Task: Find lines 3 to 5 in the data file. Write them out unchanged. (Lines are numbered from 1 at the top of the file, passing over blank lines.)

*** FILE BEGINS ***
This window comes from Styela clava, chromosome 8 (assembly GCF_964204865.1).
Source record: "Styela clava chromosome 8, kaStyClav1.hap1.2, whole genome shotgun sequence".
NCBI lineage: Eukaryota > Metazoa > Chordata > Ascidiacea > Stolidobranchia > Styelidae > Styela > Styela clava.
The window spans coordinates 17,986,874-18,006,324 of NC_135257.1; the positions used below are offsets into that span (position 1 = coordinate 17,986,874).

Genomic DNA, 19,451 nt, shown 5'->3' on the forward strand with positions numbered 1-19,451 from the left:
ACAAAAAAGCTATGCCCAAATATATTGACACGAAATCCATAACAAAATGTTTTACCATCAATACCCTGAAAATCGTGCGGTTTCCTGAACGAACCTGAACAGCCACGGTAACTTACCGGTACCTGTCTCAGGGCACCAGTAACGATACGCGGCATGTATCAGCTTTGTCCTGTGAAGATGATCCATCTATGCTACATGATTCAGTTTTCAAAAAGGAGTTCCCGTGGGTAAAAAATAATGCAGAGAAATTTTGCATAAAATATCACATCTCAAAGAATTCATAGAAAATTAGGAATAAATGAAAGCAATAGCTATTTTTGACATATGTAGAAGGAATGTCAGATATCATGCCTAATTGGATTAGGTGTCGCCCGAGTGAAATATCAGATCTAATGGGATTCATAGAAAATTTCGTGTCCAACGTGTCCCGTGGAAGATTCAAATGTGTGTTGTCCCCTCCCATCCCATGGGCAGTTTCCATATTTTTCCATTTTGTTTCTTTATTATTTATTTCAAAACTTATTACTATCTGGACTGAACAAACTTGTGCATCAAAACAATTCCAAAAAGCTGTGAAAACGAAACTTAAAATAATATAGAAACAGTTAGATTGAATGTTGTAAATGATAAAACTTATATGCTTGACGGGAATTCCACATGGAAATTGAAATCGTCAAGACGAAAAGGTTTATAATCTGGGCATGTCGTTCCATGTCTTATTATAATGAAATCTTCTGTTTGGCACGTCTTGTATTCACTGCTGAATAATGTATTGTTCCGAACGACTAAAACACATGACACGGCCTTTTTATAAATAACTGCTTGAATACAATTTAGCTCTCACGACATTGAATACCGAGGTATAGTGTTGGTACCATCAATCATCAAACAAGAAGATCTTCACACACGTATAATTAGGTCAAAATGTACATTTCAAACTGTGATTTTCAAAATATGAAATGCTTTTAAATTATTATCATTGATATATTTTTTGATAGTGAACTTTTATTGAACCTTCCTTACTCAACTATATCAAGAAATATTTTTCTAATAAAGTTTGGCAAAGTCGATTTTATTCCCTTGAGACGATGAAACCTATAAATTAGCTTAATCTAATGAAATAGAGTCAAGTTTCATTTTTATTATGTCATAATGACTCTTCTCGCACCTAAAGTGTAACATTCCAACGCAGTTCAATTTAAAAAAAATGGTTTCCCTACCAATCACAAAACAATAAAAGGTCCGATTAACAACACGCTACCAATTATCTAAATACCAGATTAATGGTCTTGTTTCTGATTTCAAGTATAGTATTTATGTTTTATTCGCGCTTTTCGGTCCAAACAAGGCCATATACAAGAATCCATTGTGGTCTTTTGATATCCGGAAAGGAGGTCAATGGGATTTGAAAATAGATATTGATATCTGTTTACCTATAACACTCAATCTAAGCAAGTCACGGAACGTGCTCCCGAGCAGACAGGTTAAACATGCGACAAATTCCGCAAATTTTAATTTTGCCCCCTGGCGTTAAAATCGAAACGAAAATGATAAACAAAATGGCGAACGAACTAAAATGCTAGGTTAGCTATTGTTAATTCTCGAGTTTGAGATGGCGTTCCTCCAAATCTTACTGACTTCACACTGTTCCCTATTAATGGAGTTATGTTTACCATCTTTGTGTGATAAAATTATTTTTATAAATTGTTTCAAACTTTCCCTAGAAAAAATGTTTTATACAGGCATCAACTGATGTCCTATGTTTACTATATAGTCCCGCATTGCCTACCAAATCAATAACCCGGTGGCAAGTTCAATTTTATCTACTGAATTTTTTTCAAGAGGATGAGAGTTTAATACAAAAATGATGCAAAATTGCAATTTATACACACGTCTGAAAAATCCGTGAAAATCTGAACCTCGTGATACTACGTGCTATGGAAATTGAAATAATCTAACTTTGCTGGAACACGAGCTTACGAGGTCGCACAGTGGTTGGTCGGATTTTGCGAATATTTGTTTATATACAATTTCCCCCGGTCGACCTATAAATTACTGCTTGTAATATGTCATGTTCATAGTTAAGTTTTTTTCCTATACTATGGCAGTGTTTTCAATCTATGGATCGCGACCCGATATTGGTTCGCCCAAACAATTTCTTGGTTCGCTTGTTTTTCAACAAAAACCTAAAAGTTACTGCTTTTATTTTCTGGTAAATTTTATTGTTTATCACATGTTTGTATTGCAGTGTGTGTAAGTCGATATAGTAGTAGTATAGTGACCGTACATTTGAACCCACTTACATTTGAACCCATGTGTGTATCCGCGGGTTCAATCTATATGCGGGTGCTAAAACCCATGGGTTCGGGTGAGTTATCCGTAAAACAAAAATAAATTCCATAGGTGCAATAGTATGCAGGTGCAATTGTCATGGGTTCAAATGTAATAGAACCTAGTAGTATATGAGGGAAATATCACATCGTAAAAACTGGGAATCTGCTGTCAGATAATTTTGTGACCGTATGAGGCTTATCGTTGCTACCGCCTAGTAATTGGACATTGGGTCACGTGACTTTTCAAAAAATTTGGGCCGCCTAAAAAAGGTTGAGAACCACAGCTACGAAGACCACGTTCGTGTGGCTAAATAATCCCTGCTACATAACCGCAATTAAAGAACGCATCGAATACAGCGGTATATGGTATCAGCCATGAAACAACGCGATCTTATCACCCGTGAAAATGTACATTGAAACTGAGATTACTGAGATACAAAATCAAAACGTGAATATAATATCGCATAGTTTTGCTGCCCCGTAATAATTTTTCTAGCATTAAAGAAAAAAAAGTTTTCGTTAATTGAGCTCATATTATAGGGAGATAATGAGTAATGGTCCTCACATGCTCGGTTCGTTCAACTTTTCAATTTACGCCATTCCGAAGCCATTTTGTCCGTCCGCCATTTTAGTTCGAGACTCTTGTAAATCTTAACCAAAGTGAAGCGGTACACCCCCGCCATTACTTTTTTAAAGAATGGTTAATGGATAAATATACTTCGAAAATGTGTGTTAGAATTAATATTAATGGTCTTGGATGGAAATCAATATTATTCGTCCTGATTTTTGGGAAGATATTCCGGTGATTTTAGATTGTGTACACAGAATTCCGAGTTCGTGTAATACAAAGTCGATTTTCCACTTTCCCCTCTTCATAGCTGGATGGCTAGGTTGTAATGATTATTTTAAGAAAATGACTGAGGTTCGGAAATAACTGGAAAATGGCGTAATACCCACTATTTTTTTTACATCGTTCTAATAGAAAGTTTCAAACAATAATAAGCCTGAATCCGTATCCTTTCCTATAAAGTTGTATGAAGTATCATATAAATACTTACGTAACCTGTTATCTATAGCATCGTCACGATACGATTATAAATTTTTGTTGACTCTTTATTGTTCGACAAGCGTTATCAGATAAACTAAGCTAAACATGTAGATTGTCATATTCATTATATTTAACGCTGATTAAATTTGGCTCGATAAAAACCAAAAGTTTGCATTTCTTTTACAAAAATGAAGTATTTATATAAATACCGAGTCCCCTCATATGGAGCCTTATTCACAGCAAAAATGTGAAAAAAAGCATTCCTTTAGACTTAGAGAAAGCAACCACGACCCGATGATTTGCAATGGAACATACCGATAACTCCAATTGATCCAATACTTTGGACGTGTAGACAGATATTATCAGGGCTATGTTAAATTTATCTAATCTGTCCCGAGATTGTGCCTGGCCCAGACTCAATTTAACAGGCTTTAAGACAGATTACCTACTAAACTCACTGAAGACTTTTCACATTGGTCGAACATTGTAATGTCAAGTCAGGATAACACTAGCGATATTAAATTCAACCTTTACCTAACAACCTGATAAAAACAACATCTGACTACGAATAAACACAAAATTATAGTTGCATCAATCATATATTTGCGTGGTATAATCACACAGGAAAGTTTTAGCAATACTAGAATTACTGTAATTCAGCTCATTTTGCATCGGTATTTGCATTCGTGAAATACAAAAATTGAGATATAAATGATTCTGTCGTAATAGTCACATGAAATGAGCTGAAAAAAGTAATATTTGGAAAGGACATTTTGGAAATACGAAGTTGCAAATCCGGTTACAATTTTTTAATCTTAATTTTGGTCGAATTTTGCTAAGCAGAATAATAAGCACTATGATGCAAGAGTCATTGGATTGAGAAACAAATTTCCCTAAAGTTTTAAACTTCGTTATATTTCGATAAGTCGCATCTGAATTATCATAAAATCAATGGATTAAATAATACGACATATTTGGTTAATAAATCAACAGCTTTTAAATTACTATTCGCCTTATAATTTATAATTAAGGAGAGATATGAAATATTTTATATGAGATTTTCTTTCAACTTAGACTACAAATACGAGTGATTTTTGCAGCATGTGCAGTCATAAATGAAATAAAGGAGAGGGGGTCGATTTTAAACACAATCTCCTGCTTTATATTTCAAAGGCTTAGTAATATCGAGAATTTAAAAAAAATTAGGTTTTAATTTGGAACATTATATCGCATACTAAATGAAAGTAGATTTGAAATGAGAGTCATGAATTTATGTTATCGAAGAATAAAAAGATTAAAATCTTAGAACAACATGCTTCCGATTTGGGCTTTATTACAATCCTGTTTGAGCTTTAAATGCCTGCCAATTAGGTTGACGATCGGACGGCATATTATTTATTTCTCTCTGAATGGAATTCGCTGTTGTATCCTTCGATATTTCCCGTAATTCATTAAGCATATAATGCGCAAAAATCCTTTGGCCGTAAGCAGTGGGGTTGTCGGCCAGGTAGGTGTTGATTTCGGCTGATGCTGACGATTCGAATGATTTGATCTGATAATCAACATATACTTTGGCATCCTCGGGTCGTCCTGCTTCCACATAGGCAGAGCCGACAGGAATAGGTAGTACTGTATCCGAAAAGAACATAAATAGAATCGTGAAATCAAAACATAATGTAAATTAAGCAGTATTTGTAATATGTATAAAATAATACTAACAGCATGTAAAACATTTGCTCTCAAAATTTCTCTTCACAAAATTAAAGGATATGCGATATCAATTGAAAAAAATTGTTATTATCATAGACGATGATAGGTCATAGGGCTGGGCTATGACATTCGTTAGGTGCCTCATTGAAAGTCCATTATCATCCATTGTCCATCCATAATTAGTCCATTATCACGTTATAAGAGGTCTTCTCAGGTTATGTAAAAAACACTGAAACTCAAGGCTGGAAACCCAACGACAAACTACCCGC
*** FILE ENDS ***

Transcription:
NCBI lineage: Eukaryota > Metazoa > Chordata > Ascidiacea > Stolidobranchia > Styelidae > Styela > Styela clava.
The window spans coordinates 17,986,874-18,006,324 of NC_135257.1; the positions used below are offsets into that span (position 1 = coordinate 17,986,874).

Genomic DNA, 19,451 nt, shown 5'->3' on the forward strand with positions numbered 1-19,451 from the left: